When the SENS Announcement of 27th February 2018 came out from British America Tobacco Zambia that they were expecting a loss before tax (LBT from the income statement) we were in awe of the magnitude K14.9 million that would be reflected when the financials would be officially published.
As a recap, in their 2016 annual report, Godfrey Machanzi (Managing Director) had stated that Jan 2016 saw a staggering 122% increase in the minimum excise charged to BAT brands. This then influenced the management’s belief system that the way to go was to make a local investment that would see the tobacco company manufacture its products locally with assurance that this would mitigate the effects of the high excise tax.
In the same annual report, Micheal Mundashi (BAT’s Board Chair) pointed out that the threat of illicit product on the market deeply threatened their market share. Fast forward to present day, it appears endogenous and exogenous forces plagued the company in 2017. We do not have the final year results yet, however according to their company secretary Valentine Kabonga (through SENS Announcement), the loss before tax that is yet to be reported was mainly driven by volume loss across the portfolio of products. Excessive excise duties continued to weigh heavily on the firm. Increases in operating costs and bad bets on hedging of local currency against major convertible currencies hurt the firm.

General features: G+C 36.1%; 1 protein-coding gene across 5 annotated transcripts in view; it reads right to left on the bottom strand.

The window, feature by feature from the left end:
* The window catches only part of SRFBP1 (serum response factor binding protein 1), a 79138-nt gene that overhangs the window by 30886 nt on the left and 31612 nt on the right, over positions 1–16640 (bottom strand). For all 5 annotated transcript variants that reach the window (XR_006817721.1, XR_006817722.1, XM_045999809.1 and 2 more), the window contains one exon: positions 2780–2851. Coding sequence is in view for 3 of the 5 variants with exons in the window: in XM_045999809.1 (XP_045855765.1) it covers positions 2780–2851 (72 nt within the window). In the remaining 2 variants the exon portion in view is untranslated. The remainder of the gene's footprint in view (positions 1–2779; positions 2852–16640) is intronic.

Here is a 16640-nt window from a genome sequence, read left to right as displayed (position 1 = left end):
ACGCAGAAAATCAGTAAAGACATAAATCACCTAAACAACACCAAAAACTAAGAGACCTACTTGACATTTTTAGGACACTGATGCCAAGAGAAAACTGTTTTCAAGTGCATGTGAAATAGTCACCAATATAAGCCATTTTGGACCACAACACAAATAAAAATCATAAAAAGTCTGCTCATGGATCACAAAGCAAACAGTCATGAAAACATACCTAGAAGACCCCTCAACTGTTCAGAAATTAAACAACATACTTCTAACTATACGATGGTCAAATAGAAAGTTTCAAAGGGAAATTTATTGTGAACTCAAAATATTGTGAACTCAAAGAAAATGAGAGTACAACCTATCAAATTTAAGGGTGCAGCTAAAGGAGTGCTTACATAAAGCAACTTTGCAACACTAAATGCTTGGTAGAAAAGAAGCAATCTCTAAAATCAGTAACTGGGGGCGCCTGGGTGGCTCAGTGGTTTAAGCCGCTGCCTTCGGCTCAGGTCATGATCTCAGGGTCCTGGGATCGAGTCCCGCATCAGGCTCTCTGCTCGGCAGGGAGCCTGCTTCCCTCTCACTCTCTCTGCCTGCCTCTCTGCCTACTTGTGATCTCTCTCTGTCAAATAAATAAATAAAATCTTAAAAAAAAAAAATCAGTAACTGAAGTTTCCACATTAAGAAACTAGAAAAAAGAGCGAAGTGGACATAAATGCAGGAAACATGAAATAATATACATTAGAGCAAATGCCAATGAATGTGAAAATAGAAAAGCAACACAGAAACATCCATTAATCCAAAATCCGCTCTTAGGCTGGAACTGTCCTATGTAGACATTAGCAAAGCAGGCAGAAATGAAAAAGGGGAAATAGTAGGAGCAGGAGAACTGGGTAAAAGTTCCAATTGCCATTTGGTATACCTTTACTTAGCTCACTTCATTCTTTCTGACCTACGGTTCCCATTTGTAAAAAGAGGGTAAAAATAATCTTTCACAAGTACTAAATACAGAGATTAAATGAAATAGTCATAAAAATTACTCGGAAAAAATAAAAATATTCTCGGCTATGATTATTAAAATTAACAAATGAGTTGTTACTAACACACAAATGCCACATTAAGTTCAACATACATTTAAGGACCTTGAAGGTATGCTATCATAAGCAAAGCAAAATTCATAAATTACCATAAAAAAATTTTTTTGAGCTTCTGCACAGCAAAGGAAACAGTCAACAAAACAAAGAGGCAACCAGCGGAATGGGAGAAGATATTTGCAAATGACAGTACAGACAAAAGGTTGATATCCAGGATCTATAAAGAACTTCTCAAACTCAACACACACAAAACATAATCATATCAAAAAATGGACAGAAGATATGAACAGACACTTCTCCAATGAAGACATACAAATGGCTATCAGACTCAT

From a strategy point, Valentine signals that the firm attempted a low cost approach in order to protect and possibly grow market share. This is a Baumol strategy that ensures a company competes on price in order to increase market share at the expensive of margins. Mostly, this practice is the preserve of multinational companies that have scale economies and absorptive capacity (a loss in one geographical market does not hurt the entire group). In the case of BAT Zambia, the company reduced the price of Pall Mall as a measure to maintain its sales volumes resulting in a gross profit decrease of K21.1 million, which partially offset with a price increase on Dunhill.
We will continue to review the performance of BAT Zambia once the annual report for 2017 comes out. No doubt, the next AGM will be a hot one. Shareholders with annual report memory will remember the following: 2016 (Profit K34m), 2015 (Profit K61m), 2014 (Profit K76m), 2013 (Profit K102m) and 2012 (Profit K79m). The question on their minds will undoubtedly be “Who smoked out value?”.